As the cost of living crisis continues in South Africa, consumers in the country who are paying back loans will be keeping a close eye on the interest rate decision later this week.
On Thursday, the South African Reserve Bank (SARB) governor, Lesetja Kganyago, will announce the Monetary Policy Committee’s (MPC) decision on changes to the repurchase rate (repo rate) in the country.
Currently, the repo rate is at 8.25%, with the prime lending rate at 11.75%.
At the MPC’s last meeting held in July, the rate was neither lifted nor dropped, as the slight easing of inflation allowed SARB to keep the rate unchanged, albeit sitting at an already high level.
Headline consumer inflation returned to the upper end of the inflation target range in June, easing by 0.9% to 5.4% in June, from 6.3% in May, due to softening fuel and some food prices.
Kganyago emphasised in August that the country was not out of the woods yet, adding that decisions on rates will continue to be data dependent and sensitive to the balance of risks to the outlook.
A number of analysts noted that another rate increase might have been in the cards, especially following the latest employment stats from the US, which sent shock waves to local stock markets.
The rand has generally weakened over the past year and shows high volatility in response to risk-on and risk-off episodes.
According to Nedbank’s economic unit, though, interest rates are predicted to be left unchanged later this week.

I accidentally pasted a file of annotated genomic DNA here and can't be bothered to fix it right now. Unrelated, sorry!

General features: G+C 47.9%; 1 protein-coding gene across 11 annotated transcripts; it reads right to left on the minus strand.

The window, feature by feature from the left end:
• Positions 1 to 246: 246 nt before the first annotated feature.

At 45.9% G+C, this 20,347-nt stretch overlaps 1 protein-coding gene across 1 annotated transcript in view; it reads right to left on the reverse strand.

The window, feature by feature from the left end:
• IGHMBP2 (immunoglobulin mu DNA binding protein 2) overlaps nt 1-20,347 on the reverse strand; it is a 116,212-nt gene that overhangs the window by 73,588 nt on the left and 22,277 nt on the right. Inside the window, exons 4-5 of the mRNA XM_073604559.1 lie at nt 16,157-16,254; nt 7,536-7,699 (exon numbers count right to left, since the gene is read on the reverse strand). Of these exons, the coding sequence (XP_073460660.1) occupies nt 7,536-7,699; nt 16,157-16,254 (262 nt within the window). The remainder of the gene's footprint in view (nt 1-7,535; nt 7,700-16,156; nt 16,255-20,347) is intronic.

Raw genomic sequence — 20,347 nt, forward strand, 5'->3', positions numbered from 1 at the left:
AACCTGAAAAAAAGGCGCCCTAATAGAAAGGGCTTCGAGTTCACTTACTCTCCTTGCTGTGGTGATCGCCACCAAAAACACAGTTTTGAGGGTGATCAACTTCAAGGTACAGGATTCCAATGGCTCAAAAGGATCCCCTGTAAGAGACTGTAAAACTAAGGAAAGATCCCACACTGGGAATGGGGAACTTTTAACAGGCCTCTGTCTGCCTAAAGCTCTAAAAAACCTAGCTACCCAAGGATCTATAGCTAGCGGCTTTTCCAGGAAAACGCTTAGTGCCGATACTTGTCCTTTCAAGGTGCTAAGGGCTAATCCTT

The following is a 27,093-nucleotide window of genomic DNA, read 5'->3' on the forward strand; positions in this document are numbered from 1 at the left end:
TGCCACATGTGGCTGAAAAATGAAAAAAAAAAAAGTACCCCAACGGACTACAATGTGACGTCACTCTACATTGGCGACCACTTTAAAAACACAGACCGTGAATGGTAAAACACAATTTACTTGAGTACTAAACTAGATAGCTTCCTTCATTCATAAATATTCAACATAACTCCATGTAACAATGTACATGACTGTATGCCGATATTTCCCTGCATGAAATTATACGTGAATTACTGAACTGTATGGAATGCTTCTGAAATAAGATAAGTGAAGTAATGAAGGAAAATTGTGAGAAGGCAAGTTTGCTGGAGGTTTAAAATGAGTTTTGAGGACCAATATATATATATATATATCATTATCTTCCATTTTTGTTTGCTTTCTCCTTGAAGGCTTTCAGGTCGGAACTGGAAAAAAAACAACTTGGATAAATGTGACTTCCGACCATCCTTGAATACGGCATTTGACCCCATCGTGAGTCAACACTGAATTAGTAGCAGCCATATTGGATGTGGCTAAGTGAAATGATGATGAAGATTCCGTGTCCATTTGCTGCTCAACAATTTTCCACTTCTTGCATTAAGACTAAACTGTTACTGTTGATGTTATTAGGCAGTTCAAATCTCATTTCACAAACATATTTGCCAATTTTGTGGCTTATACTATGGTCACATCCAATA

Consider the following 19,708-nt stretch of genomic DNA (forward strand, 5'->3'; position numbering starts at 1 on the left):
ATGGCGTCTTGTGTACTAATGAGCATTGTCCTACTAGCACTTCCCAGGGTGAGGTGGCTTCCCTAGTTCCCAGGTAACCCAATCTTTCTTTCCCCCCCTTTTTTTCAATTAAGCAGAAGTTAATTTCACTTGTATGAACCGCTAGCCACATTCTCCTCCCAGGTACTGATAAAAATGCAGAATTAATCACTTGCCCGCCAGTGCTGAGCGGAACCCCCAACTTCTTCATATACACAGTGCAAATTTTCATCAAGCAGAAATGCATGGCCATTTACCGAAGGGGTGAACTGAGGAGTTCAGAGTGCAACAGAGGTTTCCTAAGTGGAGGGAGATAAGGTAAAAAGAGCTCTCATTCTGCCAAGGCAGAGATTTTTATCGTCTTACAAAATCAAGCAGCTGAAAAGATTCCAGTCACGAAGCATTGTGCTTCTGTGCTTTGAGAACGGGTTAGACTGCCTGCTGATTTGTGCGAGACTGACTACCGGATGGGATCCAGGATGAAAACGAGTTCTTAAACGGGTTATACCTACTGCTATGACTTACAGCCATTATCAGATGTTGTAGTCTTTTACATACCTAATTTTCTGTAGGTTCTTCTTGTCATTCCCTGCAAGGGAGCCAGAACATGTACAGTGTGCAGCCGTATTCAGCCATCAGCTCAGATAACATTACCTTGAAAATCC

According to a report from the unit published on Friday, the group said: “We believe the peak in interest rates is behind us, even though inflation will likely increase slightly. With the impact of last year's high base fading, inflation will probably drift closer to 5% than the SARB's preferred 4.5% midpoint in the final months of this year, averaging 5.9% over the whole of 2023. Mild upward pressure will stem from higher fuel prices and rising domestic input costs due to the jump in electricity tariffs, the return of severe load-shedding, and continued rand weakness.
‘’We still expect food prices to fall further off a high base, contained by generally subdued global prices, weaker domestic demand, and reasonably healthy stock levels. Core inflation is forecast to stay below 5%, kept in check by shrinking consumer demand as the squeeze from the earlier aggressive rise in interest rates intensifies.”
“The underlying tone of the Monetary Policy Committee (MPC) will probably remain hawkish since the risks to the inflation outlook are still tilted to the upside. The rand remains vulnerable. Global risk appetites are likely to stay subdued, undermined by the evolving slowdown in the world economy and fears that sticky US inflation could keep US interest rates high for longer. Within this context, SA's escalating fiscal risks, upcoming general elections, and poor economic growth prospects will likely continue to weigh on capital inflows and the currency.
‘’The outlook for food prices is also clouded by load shedding, the threat of drier weather conditions amid the onset of El Niño, the outbreak of avian flu locally, and significant uncertainties surrounding global food security given the increased frequency of extreme weather events, the lingering disruptive impact of the war in Ukraine and the growing use of protectionist measures by various countries. If the effects of El Niño prove significant, we believe that it will slow the rate of moderation in food inflation rather than cause another surge due to significant base effects and relatively high inventories following this year's healthy crops,” the unit further stated.